Continued weakness in consumer confidence is another indicator, amongst many we have already highlighted, showing that policymakers at the RBA, and in the government will need to step in with a policy response using both the fiscal and monetary arrows in their stimulus quiver. 

Disclaimer

The Saxo Bank Group entities each provide execution-only service and access to Analysis permitting a person to view and/or use content available on or via the website. This content is not intended to and does not change or expand on the execution-only service. Such access and use are at all times subject to (i) The Terms of Use; (ii) Full Disclaimer; (iii) The Risk Warning; (iv) the Rules of Engagement and (v) Notices applying to Saxo News & Research and/or its content in addition (where relevant) to the terms governing the use of hyperlinks on the website of a member of the Saxo Bank Group by which access to Saxo News & Research is gained. Such content is therefore provided as no more than information. In particular no advice is intended to be provided or to be relied on as provided nor endorsed by any Saxo Bank Group entity; nor is it to be construed as solicitation or an incentive provided to subscribe for or sell or purchase any financial instrument. All trading or investments you make must be pursuant to your own unprompted and informed self-directed decision. As such no Saxo Bank Group entity will have or be liable for any losses that you may sustain as a result of any investment decision made in reliance on information which is available on Saxo News & Research or as a result of the use of the Saxo News & Research. Orders given and trades effected are deemed intended to be given or effected for the account of the customer with the Saxo Bank Group entity operating in the jurisdiction in which the customer resides and/or with whom the customer opened and maintains his/her trading account. Saxo News & Research does not contain (and should not be construed as containing) financial, investment, tax or trading advice or advice of any sort offered, recommended or endorsed by Saxo Bank Group and should not be construed as a record of our trading prices, or as an offer, incentive or solicitation for the subscription, sale or purchase in any financial instrument. To the extent that any content is construed as investment research, you must note and accept that the content was not intended to and has not been prepared in accordance with legal requirements designed to promote the independence of investment research and as such, would be considered as a marketing communication under relevant laws.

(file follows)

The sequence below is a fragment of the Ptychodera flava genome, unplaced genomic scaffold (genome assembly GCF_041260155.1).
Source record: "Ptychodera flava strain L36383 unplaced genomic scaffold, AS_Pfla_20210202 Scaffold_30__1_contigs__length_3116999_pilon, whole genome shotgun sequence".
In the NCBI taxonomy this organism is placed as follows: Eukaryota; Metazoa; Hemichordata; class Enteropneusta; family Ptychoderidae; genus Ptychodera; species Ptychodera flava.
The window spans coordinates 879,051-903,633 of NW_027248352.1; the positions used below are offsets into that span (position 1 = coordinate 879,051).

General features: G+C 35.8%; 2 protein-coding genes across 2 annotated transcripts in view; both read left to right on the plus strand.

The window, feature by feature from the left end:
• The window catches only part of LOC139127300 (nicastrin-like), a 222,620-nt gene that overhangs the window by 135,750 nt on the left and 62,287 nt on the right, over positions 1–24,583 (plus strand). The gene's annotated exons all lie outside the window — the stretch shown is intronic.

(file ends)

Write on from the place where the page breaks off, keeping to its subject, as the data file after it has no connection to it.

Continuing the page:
Please read our disclaimers:
- Notification on Non-Independent Investment Research (https://www.home.saxo/legal/niird/notification)
- Full disclaimer (https://www.home.saxo/en-gb/legal/disclaimer/saxo-disclaimer)

Saxo Markets
40 Bank Street, 26th floor
E14 5DA
London
United Kingdom

United Kingdom

Trade Responsibly
All trading carries risk. To help you understand the risks involved we have put together a series of Key Information Documents (KIDs) highlighting the risks and rewards related to each product. Read more
Additional Key Information Documents are available in our trading platform.

Saxo Markets is a registered Trading Name of Saxo Capital Markets Ltd (‘SCML’). SCML is authorised and regulated by the Financial Conduct Authority, Firm Reference Number 551422. Registered address: 26th Floor, 40 Bank Street, Canary Wharf, London E14 5DA. Company number 7413871.

This website, including the information and materials contained in it, are not directed at, or intended for distribution to or use by, any person or entity who is a citizen or resident of or located in the United States, Belgium or any other jurisdiction where such distribution, publication, availability or use would be contrary to applicable law or regulation.

It is important that you understand that with investments, your capital is at risk. Past performance is not a guide to future performance. It is your responsibility to ensure that you make an informed decision about whether or not to invest with us. If you are still unsure if investing is right for you, please seek independent advice. Saxo Markets assumes no liability for any loss sustained from trading in accordance with a recommendation.

Apple, iPad and iPhone are trademarks of Apple Inc., registered in the U.S. and other countries. App Store is a service mark of Apple Inc. Android is a trademark of Google Inc.